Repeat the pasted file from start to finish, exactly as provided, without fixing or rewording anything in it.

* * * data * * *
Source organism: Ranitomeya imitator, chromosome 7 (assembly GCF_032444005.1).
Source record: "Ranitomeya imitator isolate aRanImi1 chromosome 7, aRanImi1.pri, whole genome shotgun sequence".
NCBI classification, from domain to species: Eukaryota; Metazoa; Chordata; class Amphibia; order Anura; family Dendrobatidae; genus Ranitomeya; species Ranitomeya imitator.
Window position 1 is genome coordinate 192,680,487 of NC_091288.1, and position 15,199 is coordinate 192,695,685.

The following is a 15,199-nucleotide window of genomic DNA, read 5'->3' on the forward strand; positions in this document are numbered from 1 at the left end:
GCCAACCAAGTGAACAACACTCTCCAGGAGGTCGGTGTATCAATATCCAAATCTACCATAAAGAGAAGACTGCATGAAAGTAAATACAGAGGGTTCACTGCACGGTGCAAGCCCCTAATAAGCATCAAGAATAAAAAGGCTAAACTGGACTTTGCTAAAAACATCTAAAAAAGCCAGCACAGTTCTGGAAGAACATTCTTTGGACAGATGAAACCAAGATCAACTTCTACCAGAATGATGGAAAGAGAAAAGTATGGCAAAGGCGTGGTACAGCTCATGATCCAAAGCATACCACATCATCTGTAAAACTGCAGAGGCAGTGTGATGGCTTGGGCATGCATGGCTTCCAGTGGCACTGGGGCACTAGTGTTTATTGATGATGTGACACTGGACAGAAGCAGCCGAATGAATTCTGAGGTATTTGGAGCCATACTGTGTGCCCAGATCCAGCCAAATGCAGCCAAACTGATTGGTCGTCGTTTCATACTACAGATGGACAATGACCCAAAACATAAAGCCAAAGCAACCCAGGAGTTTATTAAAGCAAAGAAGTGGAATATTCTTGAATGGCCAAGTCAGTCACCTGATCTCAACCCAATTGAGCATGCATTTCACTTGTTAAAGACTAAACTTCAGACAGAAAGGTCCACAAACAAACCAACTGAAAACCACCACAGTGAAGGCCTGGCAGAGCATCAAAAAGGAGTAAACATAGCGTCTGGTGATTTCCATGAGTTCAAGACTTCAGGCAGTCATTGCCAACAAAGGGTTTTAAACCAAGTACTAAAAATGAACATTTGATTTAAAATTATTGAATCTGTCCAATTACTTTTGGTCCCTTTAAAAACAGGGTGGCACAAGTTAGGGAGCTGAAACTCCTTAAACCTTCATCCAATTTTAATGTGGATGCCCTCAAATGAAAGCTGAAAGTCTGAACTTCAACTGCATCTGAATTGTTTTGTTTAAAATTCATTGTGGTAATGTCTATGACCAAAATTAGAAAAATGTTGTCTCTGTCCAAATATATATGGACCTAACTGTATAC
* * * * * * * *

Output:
Source organism: Ranitomeya imitator, chromosome 7 (assembly GCF_032444005.1).
Source record: "Ranitomeya imitator isolate aRanImi1 chromosome 7, aRanImi1.pri, whole genome shotgun sequence".
NCBI classification, from domain to species: Eukaryota; Metazoa; Chordata; class Amphibia; order Anura; family Dendrobatidae; genus Ranitomeya; species Ranitomeya imitator.
Window position 1 is genome coordinate 192,680,487 of NC_091288.1, and position 15,199 is coordinate 192,695,685.

The following is a 15,199-nucleotide window of genomic DNA, read 5'->3' on the forward strand; positions in this document are numbered from 1 at the left end:
GCCAACCAAGTGAACAACACTCTCCAGGAGGTCGGTGTATCAATATCCAAATCTACCATAAAGAGAAGACTGCATGAAAGTAAATACAGAGGGTTCACTGCACGGTGCAAGCCCCTAATAAGCATCAAGAATAAAAAGGCTAAACTGGACTTTGCTAAAAACATCTAAAAAAGCCAGCACAGTTCTGGAAGAACATTCTTTGGACAGATGAAACCAAGATCAACTTCTACCAGAATGATGGAAAGAGAAAAGTATGGCAAAGGCGTGGTACAGCTCATGATCCAAAGCATACCACATCATCTGTAAAACTGCAGAGGCAGTGTGATGGCTTGGGCATGCATGGCTTCCAGTGGCACTGGGGCACTAGTGTTTATTGATGATGTGACACTGGACAGAAGCAGCCGAATGAATTCTGAGGTATTTGGAGCCATACTGTGTGCCCAGATCCAGCCAAATGCAGCCAAACTGATTGGTCGTCGTTTCATACTACAGATGGACAATGACCCAAAACATAAAGCCAAAGCAACCCAGGAGTTTATTAAAGCAAAGAAGTGGAATATTCTTGAATGGCCAAGTCAGTCACCTGATCTCAACCCAATTGAGCATGCATTTCACTTGTTAAAGACTAAACTTCAGACAGAAAGGTCCACAAACAAACCAACTGAAAACCACCACAGTGAAGGCCTGGCAGAGCATCAAAAAGGAGTAAACATAGCGTCTGGTGATTTCCATGAGTTCAAGACTTCAGGCAGTCATTGCCAACAAAGGGTTTTAAACCAAGTACTAAAAATGAACATTTGATTTAAAATTATTGAATCTGTCCAATTACTTTTGGTCCCTTTAAAAACAGGGTGGCACAAGTTAGGGAGCTGAAACTCCTTAAACCTTCATCCAATTTTAATGTGGATGCCCTCAAATGAAAGCTGAAAGTCTGAACTTCAACTGCATCTGAATTGTTTTGTTTAAAATTCATTGTGGTAATGTCTATGACCAAAATTAGAAAAATGTTGTCTCTGTCCAAATATATATGGACCTAACTGTATAC